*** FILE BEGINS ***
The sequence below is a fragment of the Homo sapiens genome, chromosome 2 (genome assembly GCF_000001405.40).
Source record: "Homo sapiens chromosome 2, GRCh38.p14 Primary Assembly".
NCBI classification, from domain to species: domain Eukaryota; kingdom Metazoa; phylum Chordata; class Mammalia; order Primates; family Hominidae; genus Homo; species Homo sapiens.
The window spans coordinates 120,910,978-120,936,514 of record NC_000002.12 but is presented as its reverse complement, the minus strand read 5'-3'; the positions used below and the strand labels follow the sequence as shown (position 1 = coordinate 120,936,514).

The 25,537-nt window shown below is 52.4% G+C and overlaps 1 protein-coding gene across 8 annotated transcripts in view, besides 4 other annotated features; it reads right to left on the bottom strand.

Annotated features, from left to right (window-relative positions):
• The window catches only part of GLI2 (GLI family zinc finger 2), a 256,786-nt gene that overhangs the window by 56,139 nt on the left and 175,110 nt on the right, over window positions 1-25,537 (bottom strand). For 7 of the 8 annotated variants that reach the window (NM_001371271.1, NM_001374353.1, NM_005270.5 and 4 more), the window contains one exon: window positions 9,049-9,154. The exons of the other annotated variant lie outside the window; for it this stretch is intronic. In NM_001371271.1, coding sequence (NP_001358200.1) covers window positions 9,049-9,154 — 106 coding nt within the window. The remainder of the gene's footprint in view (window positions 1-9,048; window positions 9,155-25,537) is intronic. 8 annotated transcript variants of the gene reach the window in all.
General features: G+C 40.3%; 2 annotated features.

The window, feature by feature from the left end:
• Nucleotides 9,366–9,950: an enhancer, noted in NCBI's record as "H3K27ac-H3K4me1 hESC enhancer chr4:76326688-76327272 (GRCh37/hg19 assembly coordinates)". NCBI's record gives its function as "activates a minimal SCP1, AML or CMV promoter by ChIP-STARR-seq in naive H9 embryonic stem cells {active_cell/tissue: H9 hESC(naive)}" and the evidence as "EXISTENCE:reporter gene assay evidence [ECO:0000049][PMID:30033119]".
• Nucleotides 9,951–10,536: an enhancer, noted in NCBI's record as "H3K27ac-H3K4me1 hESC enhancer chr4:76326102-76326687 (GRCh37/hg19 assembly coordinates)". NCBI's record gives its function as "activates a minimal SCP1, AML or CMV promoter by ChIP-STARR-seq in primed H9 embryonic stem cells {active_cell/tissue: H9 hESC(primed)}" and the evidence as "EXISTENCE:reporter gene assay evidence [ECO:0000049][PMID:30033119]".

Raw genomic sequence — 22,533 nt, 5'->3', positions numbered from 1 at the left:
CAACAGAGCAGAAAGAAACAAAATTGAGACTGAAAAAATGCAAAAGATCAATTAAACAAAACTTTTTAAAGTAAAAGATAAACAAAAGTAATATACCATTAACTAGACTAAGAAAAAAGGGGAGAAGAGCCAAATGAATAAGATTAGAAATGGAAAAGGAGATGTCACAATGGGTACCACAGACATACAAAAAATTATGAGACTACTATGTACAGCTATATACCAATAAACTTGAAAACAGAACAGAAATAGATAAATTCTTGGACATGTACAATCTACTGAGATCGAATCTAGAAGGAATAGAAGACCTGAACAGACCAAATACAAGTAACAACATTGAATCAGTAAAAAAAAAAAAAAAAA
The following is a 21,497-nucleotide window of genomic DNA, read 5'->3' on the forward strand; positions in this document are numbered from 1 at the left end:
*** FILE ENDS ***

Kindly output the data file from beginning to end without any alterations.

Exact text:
The sequence below is a fragment of the Homo sapiens genome, chromosome 2 (genome assembly GCF_000001405.40).
Source record: "Homo sapiens chromosome 2, GRCh38.p14 Primary Assembly".
NCBI classification, from domain to species: domain Eukaryota; kingdom Metazoa; phylum Chordata; class Mammalia; order Primates; family Hominidae; genus Homo; species Homo sapiens.
The window spans coordinates 120,910,978-120,936,514 of record NC_000002.12 but is presented as its reverse complement, the minus strand read 5'-3'; the positions used below and the strand labels follow the sequence as shown (position 1 = coordinate 120,936,514).

The 25,537-nt window shown below is 52.4% G+C and overlaps 1 protein-coding gene across 8 annotated transcripts in view, besides 4 other annotated features; it reads right to left on the bottom strand.

Annotated features, from left to right (window-relative positions):
• The window catches only part of GLI2 (GLI family zinc finger 2), a 256,786-nt gene that overhangs the window by 56,139 nt on the left and 175,110 nt on the right, over window positions 1-25,537 (bottom strand). For 7 of the 8 annotated variants that reach the window (NM_001371271.1, NM_001374353.1, NM_005270.5 and 4 more), the window contains one exon: window positions 9,049-9,154. The exons of the other annotated variant lie outside the window; for it this stretch is intronic. In NM_001371271.1, coding sequence (NP_001358200.1) covers window positions 9,049-9,154 — 106 coding nt within the window. The remainder of the gene's footprint in view (window positions 1-9,048; window positions 9,155-25,537) is intronic. 8 annotated transcript variants of the gene reach the window in all.
General features: G+C 40.3%; 2 annotated features.

The window, feature by feature from the left end:
• Nucleotides 9,366–9,950: an enhancer, noted in NCBI's record as "H3K27ac-H3K4me1 hESC enhancer chr4:76326688-76327272 (GRCh37/hg19 assembly coordinates)". NCBI's record gives its function as "activates a minimal SCP1, AML or CMV promoter by ChIP-STARR-seq in naive H9 embryonic stem cells {active_cell/tissue: H9 hESC(naive)}" and the evidence as "EXISTENCE:reporter gene assay evidence [ECO:0000049][PMID:30033119]".
• Nucleotides 9,951–10,536: an enhancer, noted in NCBI's record as "H3K27ac-H3K4me1 hESC enhancer chr4:76326102-76326687 (GRCh37/hg19 assembly coordinates)". NCBI's record gives its function as "activates a minimal SCP1, AML or CMV promoter by ChIP-STARR-seq in primed H9 embryonic stem cells {active_cell/tissue: H9 hESC(primed)}" and the evidence as "EXISTENCE:reporter gene assay evidence [ECO:0000049][PMID:30033119]".

Raw genomic sequence — 22,533 nt, 5'->3', positions numbered from 1 at the left:
CAACAGAGCAGAAAGAAACAAAATTGAGACTGAAAAAATGCAAAAGATCAATTAAACAAAACTTTTTAAAGTAAAAGATAAACAAAAGTAATATACCATTAACTAGACTAAGAAAAAAGGGGAGAAGAGCCAAATGAATAAGATTAGAAATGGAAAAGGAGATGTCACAATGGGTACCACAGACATACAAAAAATTATGAGACTACTATGTACAGCTATATACCAATAAACTTGAAAACAGAACAGAAATAGATAAATTCTTGGACATGTACAATCTACTGAGATCGAATCTAGAAGGAATAGAAGACCTGAACAGACCAAATACAAGTAACAACATTGAATCAGTAAAAAAAAAAAAAAAAA
The following is a 21,497-nucleotide window of genomic DNA, read 5'->3' on the forward strand; positions in this document are numbered from 1 at the left end: